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Getting started with the Play Framework (Java)

A Picture of Daniel Bernal
December 19, 2018 | Topic: Technology  
Getting started with the Play Framework (Java)

What is Play?

Play is a lightweight open source framework developed by Lightbend. It is written in Scala and therefore supports it, as well as Java. Companies such as LinkedIn, Coursera, Verizon and many more already work with Play.

Why is Play good to work with?

Play aims to make it easy for developers to work and optimize their productivity by using convention over configuration, hot code reloading, and by displaying application errors over the browser.

Some of the benefits of the Play framework are:

  • Hot code reloading. When developers make a change, they simply have to reload the browser to see it. This enables developers to work faster and more efficiently.
  • Asynchronous. Built on Netty, this makes I/O work without any blocker, with independent threads. Its compatibility with Akka, also makes it possible to create a fully asynchronous application.
  • Open source. The whole project is visible to developers and changes may be accepted if errors or bugs are solved. This also applies for framework improvements.
  • Error representation. Errors are shown in a clear, effective way. Play shows exactly the place where the error happened, including the file, line, and column. Errors are shown this way in compilation and runtime.
  • Flexibility. The Play framework is flexible. It is possible to configure the entire environment and more frameworks can be plugged in.
  • Constant updates. The Play framework is always updating and you can keep track of this on their website. Play is compatible with many of the recent useful technology stacks such as JSON, ORM, SQL and NoSQL.
  • Languages support. The Play framework is built on Scala but also supports Java, so there’s the chance to program on either one of these languages, or both.

How to create a small dummy application using Play

In order to learn a bit more about this framework, we would like to create a small dummy application. This will let us know more about the configuration environment and how the framework looks like.

We need to have set-up the following tools before beginning to work on our project:

  • SBT in order to build the application.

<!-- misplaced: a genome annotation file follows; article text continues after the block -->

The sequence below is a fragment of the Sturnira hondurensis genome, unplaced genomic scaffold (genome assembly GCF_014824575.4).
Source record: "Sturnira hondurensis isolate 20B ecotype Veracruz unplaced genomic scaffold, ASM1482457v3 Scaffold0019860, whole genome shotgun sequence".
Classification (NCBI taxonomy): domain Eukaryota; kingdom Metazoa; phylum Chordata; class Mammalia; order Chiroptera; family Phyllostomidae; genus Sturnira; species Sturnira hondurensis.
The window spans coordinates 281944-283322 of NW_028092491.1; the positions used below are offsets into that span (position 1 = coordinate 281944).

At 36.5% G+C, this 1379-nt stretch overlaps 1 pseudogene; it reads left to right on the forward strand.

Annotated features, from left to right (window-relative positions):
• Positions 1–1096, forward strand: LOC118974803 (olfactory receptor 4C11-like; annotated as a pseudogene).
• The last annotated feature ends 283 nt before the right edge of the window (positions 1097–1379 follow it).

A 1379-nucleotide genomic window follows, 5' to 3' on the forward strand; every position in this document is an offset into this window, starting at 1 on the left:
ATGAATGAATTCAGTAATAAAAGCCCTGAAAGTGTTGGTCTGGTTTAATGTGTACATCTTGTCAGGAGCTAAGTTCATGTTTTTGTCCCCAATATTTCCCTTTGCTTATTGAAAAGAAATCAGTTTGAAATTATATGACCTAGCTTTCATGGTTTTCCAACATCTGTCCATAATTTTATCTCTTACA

• IntelliJ is going to be our preferred IDE.
  • Java 1.8 or greater for the source code.

To create a project you just need to open the IDE and go to Create New Project.

A pop-up will open, and there we search for Java Enterprise, select your preferred SDK and the Java EE Version, then scroll down and select Play 2.x or the specific version of Play framework you want to work with.

Click Next and give a name to your project and a location where you want to save it. In this case, we are creating a project to manage books and author information, so Library is the name we would like to give.

The project will be automatically created and loaded using SBT as the building tool as follows:

The project structure is the following:

  • app: Folder that contains the source code of the application
  • conf: Folder that contains the configuration of the application. The file application.conf contains the application related configurations. The file routes contains all the REST service endpoints and the source code which handle each of them.
  • project: folder contains and plugins.sbt where you can mention plugin related details.
  • public: contains all the static assets like Javascript, images, and CSS.
  • test: contains all the unit tests.
  • build.sbt file contains all the dependencies.

To validate that the project is stable, we are going to create a basic endpoint. In the controllers folder we are going to modify the class Application with the following code:

package controllers;
import play.mvc.Controller;
import play.mvc.Result;
public class Application extends Controller {
public Result health() {
return ok("Server is Up.");

Inside the routes file we are going to write the following code:

# Routes
# This file defines all application routes (Higher priority routes first)
# ~~~~
# Home page

To test the endpoint and application, on console or terminal we are going to execute the following command:

#sbt run

After some seconds we are going to see on the console output the following line:

info] p.c.s.NettyServer - Listening for HTTP on /0:0:0:0:0:0:0:0:9000

This means that our server has been deployed and we can test using the browser the next URL: localhost:9000, and we expect to see the following message:

So here we have already created a basic Java application (REST API) implemented with the Play framework.

I hope this helps you get started with Play! In my next post, I will explain how to conduct the implementation of the business model, which will require more code layers.


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